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I wish to put a Bluetooth receiver into an old hi fi amplifier. There are +/- 33V rails available and the Bluetooth device needs 3.9V and about 100mA maximum.

I was going to use an LM317 but I think it's getting close to it's input limit at these voltages or it will need some serious heatsinking.

Any ideas on how to drop the volts reasonably without allowing noise from the Bluetooth device back onto the 33V rails?

I thought of either a resistor divider prior to the LM317 or maybe a suitable (9V) zener?

Any help is appreciated

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    \$\begingroup\$ Buck converter! \$\endgroup\$ – winny Jan 22 '17 at 19:32
  • \$\begingroup\$ A notorious source of noise, no? \$\endgroup\$ – briscaF1 Jan 22 '17 at 19:39
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    \$\begingroup\$ Only if you don't don't it right. \$\endgroup\$ – Matt Young Jan 22 '17 at 19:41
  • \$\begingroup\$ Assuming I use a LM2596 module, what is the best noise reduction technique? \$\endgroup\$ – briscaF1 Jan 22 '17 at 19:45
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    \$\begingroup\$ Quiet depends on ground current effects on pickup and radiated noise pulses , which at 100kHz can be done easily with care. Efficiency of >80% is easy with SMPS while linear < 10% so your requirements are inconsistent. \$\endgroup\$ – Sunnyskyguy EE75 Jan 22 '17 at 21:03
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Since it is an old hifi, I suggest to use a linear regulator and not a switching device / buck converter to avoid noise pickup into the old hifi circuits. You need to be able to loose 3W of energy in the regulator on the other hand. Find a high input voltage regulator in a TO220 enclosure and apply a proper heatsink. To avoid noise from the bluetooth circuit add a LC filter (eg. 330uH and 1000uF) in front of the regulator and keep the antenna as far away as possible from other circuits.

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  • \$\begingroup\$ Perfect. I did some calculations earlier and also came up with approx 3W to dissipate so this gives me some confidence. I think a heatsink should not be an issue given the amount of space in the case and the filter sounds just the job. Thanks. \$\endgroup\$ – briscaF1 Jan 22 '17 at 20:15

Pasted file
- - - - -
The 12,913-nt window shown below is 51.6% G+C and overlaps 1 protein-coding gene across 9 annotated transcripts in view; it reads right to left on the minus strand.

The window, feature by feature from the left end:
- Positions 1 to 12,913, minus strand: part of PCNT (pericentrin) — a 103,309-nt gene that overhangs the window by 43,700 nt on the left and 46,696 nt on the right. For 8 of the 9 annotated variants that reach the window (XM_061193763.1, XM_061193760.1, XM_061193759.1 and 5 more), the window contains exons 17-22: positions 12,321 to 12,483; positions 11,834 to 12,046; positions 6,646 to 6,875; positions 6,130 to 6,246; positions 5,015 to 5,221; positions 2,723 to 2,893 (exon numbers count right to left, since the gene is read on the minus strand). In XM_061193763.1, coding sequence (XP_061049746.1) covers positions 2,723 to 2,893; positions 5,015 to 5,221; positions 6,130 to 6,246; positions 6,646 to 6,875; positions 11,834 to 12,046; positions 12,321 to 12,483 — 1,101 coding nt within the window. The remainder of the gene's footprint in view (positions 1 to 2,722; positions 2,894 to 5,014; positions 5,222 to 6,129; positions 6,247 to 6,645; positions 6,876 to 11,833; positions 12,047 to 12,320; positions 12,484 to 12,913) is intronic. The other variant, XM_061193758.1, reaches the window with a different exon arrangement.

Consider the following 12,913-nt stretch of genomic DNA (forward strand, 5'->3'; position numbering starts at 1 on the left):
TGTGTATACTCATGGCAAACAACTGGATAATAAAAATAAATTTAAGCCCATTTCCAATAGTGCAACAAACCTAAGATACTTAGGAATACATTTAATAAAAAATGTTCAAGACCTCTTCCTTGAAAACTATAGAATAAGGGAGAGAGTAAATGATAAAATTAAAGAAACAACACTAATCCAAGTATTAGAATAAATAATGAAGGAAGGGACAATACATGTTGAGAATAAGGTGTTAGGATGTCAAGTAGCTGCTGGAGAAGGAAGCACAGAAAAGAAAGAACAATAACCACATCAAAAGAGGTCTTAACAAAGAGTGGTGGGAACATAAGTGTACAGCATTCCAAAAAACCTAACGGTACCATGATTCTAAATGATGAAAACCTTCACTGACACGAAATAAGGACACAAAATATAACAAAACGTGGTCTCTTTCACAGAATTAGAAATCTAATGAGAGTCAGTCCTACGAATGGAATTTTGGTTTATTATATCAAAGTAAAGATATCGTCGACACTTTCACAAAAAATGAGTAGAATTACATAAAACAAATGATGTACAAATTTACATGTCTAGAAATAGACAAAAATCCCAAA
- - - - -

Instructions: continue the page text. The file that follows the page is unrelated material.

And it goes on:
• \$\begingroup\$ @briscaF1 Most LM317's have output ranges up to from 1.25V to 35-37V, so 33V as input should be no problem. I also agree that linear may be the best way to go due to noise. Only problem I see is the dissipation of 3.3W. \$\endgroup\$ – StainlessSteelRat Jan 23 '17 at 17:11
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This is a classical case for a step-down / buck converter.

Yes, switching something generates noise, but as everything, we can determine that and technically limit it to a level below significance.

  • Use a modern step down converter. TI's SimpleSwitcher modules are probably a good, no-worries, everything included package.
  • Make sure the switching frequency is well above what the signals relevant to your device are designed to pick up
  • Use appropriate noise rejection: Proper decoupling capacitors (as you'd need them on a linear supply, too), and ferrite beads designed to get rid of higher frequencies are probably sufficient to deal with the noise that still comes out of well-designed switch-mode regulators (which is, in fact, relatively well-controlled!)
  • Since you probably don't want your bluetooth device to directly couple into your most sensitive amplifier circuitry, you'd probably move it furthest away from the input signal section, anyway. That's a good place for a power supply, too. Generally: close to the device's main power supply should work!

I'm a lazy person. I simply went to the TI website, clicked myself through to the power modules (step-down), sorted by price, selected the cheapest module that would do my job (26–42V in, 3–5V out, 0.5A), and then clicked on the "interactive design" button. That led me to another option, which would require me to buy an inductor, but would be cheaper.

If you're really worried about noise:

You often see circuitry that first steps down using a switch-mode buck converter for the "large" voltage difference, and then does the remaining 0.5 V to 1.5 V difference with a LDO (low dropout) regulator. You'll find that in multi-supply RF machinery, for example, where noise is a lot more important than here.

However, you're, in the end, driving a device with that that probably has some internal means to deal with small voltage deviations as well as it's digital anyway, so I think you might be overthinking this – simply go for the switch-mode supply.

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  • \$\begingroup\$ +1 for the lazy person and LDO followed by switching circuit \$\endgroup\$ – Umar Jan 23 '17 at 13:58

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